Stories and dinner at The Writers Cafe

Samantha Buser of East Islip, looks at her

Samantha Buser of East Islip, looks at her notes as the group critiques Samantha's short story. Burgeoning writers are invited to a monthly dinner-and-writing-seminar at Long Island Cooking, a boutique shop/cooking school in Huntington. Over a meal, the group hears from a published author/writing coach, then moves into critiques of each other's works in progress. (Oct.19, 2012) (Credit: Johnny Milano)

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Samantha Buser, 39, of East Islip, hardly touches her Caesar salad as her five tablemates critique her short story, titled "The Anniversary."

"I thought it was really good," John Ferguson, 29, of Jamesport, says of Buser's yarn about a woman who mourns the loss of a young child. "It's much clearer and easier to follow," continues Ferguson, who, like the other writers in the class, had read an earlier draft at a previous session.

Over the next hour, Buser listens attentively as the others take turns dissecting her prose. They praise her "pacing," "language" and "specific images," but also suggest improvements to a story she says she's already "tweaked several million times."

 

NOT THE SAME OLD STORY

Creative writing can be a lonely pursuit. But at The Writers Cafe, the prose you write in private is shared in public with a willing audience of fellow scribes.

Brian Kelly, 32, of Islip, is a playwright whose work has been presented Off-Broadway. He also teaches creative writing classes at Suffolk County Community College in Selden.

A typical cafe session run by Kelly can include writing exercises, known as "prompts."

"I show them how to use active language," Kelly says. There also are homework assignments to read classic short stories by literary giants such as Raymond Carver. But most of the evening is laser-focused on writings the members have emailed to each other and read before class.

The workshop setting is a leisurely dinner (tonight's menu is salad and pasta) inside a cozy restaurant with quaint art on the walls.

 

LITERARY TOUGH LOVE

Although tonight's comments are good natured and respectful, some are blunt.

Carlo Frank Calo, 65, of Babylon, a retired office manager who also is a memoirist and poet, doesn't pull punches when he comments on Buser's story. "There are some things that you added that I really liked, and some things that I didn't like," he says. Then he gives a detailed critique, referring to notes in the margin of a printout.

"We're all pretty serious about improving," with an eye toward getting published, explains Kelly. His ultimate goal is to "develop a dialogue with fellow writers."

Buser seems delighted with the attention to her work as comments wind down and marked-up manuscripts are handed her way. Says Buser: "I love these people."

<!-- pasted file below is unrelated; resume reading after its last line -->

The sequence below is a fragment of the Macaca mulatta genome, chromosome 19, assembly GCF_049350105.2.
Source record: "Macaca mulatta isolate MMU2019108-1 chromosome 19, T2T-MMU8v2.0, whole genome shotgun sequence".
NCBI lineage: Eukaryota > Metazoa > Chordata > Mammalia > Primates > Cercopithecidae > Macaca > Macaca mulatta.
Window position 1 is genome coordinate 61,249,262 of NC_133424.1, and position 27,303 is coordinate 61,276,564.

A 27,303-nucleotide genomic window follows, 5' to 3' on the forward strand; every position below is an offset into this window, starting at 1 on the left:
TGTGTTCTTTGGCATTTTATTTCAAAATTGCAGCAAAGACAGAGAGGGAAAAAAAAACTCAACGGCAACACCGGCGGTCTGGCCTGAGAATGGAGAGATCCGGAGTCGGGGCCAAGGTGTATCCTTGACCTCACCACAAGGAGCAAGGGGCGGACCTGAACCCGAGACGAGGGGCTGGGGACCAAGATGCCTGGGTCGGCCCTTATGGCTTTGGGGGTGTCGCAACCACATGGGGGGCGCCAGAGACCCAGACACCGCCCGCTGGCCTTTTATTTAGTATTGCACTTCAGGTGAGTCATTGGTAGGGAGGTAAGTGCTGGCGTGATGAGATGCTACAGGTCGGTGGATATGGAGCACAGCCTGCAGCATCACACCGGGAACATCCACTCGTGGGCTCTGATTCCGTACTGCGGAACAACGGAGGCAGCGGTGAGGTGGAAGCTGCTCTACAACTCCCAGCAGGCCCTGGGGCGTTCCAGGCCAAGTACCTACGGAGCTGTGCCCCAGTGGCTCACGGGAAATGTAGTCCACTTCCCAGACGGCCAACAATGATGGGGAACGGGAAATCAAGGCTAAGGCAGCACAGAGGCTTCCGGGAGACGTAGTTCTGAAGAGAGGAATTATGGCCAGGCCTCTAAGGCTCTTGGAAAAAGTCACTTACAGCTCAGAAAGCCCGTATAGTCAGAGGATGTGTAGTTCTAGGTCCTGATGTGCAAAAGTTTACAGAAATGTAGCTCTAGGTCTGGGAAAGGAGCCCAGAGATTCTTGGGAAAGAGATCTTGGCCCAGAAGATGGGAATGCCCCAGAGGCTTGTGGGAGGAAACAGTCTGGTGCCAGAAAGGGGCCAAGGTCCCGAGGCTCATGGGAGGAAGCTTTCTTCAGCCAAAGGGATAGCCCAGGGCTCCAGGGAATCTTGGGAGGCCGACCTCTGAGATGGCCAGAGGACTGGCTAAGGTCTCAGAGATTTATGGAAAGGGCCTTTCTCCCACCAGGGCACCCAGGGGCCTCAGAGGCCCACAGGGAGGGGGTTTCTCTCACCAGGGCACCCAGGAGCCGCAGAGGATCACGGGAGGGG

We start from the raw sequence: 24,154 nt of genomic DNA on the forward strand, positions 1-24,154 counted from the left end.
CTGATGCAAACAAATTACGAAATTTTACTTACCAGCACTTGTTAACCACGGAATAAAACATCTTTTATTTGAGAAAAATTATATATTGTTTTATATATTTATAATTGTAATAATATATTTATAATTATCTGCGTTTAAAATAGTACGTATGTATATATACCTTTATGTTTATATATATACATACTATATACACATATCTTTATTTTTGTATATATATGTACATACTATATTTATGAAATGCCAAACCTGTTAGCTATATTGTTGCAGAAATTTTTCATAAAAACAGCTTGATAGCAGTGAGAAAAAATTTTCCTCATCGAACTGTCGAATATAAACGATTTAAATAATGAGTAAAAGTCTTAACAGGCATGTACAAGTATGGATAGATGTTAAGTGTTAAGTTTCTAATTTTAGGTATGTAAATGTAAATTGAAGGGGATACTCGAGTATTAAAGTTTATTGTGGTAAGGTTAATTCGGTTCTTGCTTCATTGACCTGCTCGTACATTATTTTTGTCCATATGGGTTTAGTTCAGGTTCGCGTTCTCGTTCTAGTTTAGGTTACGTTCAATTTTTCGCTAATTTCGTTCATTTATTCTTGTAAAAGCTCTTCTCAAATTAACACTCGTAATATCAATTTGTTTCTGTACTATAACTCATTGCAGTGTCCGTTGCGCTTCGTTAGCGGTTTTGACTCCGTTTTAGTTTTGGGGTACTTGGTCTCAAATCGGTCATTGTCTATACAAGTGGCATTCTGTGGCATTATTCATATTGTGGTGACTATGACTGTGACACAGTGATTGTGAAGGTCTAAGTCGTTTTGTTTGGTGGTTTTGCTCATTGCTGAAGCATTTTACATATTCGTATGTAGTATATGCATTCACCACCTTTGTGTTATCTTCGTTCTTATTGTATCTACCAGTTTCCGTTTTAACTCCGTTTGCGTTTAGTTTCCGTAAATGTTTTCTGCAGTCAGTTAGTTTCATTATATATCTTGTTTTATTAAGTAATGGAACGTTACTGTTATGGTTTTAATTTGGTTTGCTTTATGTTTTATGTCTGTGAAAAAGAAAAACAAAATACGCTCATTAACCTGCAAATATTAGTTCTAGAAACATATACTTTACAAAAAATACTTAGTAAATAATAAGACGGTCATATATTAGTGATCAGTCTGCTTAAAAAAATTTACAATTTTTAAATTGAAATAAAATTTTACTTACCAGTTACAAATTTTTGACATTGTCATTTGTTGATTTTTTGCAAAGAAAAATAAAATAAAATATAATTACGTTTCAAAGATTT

The Writers Cafe

WHEN | WHERE

Monthly at Patricia's Long Island Cooking, 454 Main St., Islip. Next four-session cycle begins in January.

INFO 516-510-1477, longislandcooking.com

COST $200 for four sessions (includes meals)

 

OTHER WRITING WORKSHOPS

POETRY

WHEN | WHERE 10 a.m.-3 p.m. tomorrow at Canio's Books in Sag Harbor

Poet Marvin Bell presents a master class titled "First, Surprise Yourself." It features a two-hour lecture in the morning, and concludes in the afternoon with a reading and critique of two poems by each participant. It costs $100 and includes a catered lunch. Reservations required.

INFO 631-725-4926

 

THE LONG ISLAND WRITERS' GUILD

WHEN | WHERE Almost weekly at venues such as Book Revue in Huntington and public libraries in East Meadow, Bellmore, Bethpage and Levittown. Workshops are free and open to everyone. Bring poetry, prose, a screenplay or work from any other genre to be read aloud and critiqued by published writers. The guild's website lists workshop dates and times. The next is scheduled for 7 to 9 p.m. Dec. 6 at the Levittown Public Library.

INFO 516-623-0892, liwritersguild.org

 

FARMINGDALE PUBLIC LIBRARY

WHEN | WHERE 7 p.m. Wednesdays

The library hosts free workshops moderated by published Long Island authors. Paula Camacho runs the poetry group, and Judy Turek oversees the writers' group. Sessions are open to writers of any age. Bring your works in progress or just sit and listen to others read their work.

INFO 516-249-9090

Carlo Frank Calo, 65, of Babylon, a retired office manager who also is a memoirist and poet, doesn't pull punches when he comments on Buser's story. "There are some things that you added that I really liked, and some things that I didn't like," he says. Then he gives a detailed critique, referring to notes in the margin of a printout.

"We're all pretty serious about improving," with an eye toward getting published, explains Kelly. His ultimate goal is to "develop a dialogue with fellow writers."

Buser seems delighted with the attention to her work as comments wind down and marked-up manuscripts are handed her way. Says Buser: "I love these people."

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